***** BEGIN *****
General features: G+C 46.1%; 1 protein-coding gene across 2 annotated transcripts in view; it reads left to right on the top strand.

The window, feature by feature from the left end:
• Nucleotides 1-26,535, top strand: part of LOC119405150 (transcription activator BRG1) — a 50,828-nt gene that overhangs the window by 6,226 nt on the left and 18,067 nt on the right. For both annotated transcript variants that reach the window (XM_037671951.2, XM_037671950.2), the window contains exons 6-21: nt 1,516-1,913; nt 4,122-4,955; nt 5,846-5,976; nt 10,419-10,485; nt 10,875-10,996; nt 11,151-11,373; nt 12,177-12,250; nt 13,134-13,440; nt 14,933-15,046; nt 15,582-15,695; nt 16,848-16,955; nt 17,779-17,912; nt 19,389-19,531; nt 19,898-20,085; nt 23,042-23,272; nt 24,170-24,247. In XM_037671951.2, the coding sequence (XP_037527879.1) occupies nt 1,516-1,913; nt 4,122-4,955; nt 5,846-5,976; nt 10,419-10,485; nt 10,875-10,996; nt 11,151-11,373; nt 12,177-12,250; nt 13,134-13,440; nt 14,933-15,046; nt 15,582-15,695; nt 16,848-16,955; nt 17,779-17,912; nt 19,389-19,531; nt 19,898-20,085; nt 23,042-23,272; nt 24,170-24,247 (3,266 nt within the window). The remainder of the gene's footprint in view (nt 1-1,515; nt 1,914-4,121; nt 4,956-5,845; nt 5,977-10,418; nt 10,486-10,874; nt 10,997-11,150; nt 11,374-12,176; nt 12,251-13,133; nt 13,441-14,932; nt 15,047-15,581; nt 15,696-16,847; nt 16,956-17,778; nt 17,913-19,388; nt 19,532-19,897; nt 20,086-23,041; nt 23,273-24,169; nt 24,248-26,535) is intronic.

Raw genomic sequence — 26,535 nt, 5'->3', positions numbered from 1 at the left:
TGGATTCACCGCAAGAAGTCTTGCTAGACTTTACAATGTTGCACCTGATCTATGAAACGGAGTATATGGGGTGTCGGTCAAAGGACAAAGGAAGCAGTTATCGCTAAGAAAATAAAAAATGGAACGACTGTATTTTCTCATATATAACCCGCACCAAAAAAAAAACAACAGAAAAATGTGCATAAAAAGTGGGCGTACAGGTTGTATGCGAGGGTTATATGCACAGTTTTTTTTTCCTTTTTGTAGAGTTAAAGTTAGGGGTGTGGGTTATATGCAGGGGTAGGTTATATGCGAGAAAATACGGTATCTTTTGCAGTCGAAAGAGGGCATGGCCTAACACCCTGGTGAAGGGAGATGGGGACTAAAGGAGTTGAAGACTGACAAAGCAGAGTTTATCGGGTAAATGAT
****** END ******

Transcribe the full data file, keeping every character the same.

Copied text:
General features: G+C 46.1%; 1 protein-coding gene across 2 annotated transcripts in view; it reads left to right on the top strand.

The window, feature by feature from the left end:
• Nucleotides 1-26,535, top strand: part of LOC119405150 (transcription activator BRG1) — a 50,828-nt gene that overhangs the window by 6,226 nt on the left and 18,067 nt on the right. For both annotated transcript variants that reach the window (XM_037671951.2, XM_037671950.2), the window contains exons 6-21: nt 1,516-1,913; nt 4,122-4,955; nt 5,846-5,976; nt 10,419-10,485; nt 10,875-10,996; nt 11,151-11,373; nt 12,177-12,250; nt 13,134-13,440; nt 14,933-15,046; nt 15,582-15,695; nt 16,848-16,955; nt 17,779-17,912; nt 19,389-19,531; nt 19,898-20,085; nt 23,042-23,272; nt 24,170-24,247. In XM_037671951.2, the coding sequence (XP_037527879.1) occupies nt 1,516-1,913; nt 4,122-4,955; nt 5,846-5,976; nt 10,419-10,485; nt 10,875-10,996; nt 11,151-11,373; nt 12,177-12,250; nt 13,134-13,440; nt 14,933-15,046; nt 15,582-15,695; nt 16,848-16,955; nt 17,779-17,912; nt 19,389-19,531; nt 19,898-20,085; nt 23,042-23,272; nt 24,170-24,247 (3,266 nt within the window). The remainder of the gene's footprint in view (nt 1-1,515; nt 1,914-4,121; nt 4,956-5,845; nt 5,977-10,418; nt 10,486-10,874; nt 10,997-11,150; nt 11,374-12,176; nt 12,251-13,133; nt 13,441-14,932; nt 15,047-15,581; nt 15,696-16,847; nt 16,956-17,778; nt 17,913-19,388; nt 19,532-19,897; nt 20,086-23,041; nt 23,273-24,169; nt 24,248-26,535) is intronic.

Raw genomic sequence — 26,535 nt, 5'->3', positions numbered from 1 at the left:
TGGATTCACCGCAAGAAGTCTTGCTAGACTTTACAATGTTGCACCTGATCTATGAAACGGAGTATATGGGGTGTCGGTCAAAGGACAAAGGAAGCAGTTATCGCTAAGAAAATAAAAAATGGAACGACTGTATTTTCTCATATATAACCCGCACCAAAAAAAAAACAACAGAAAAATGTGCATAAAAAGTGGGCGTACAGGTTGTATGCGAGGGTTATATGCACAGTTTTTTTTTCCTTTTTGTAGAGTTAAAGTTAGGGGTGTGGGTTATATGCAGGGGTAGGTTATATGCGAGAAAATACGGTATCTTTTGCAGTCGAAAGAGGGCATGGCCTAACACCCTGGTGAAGGGAGATGGGGACTAAAGGAGTTGAAGACTGACAAAGCAGAGTTTATCGGGTAAATGAT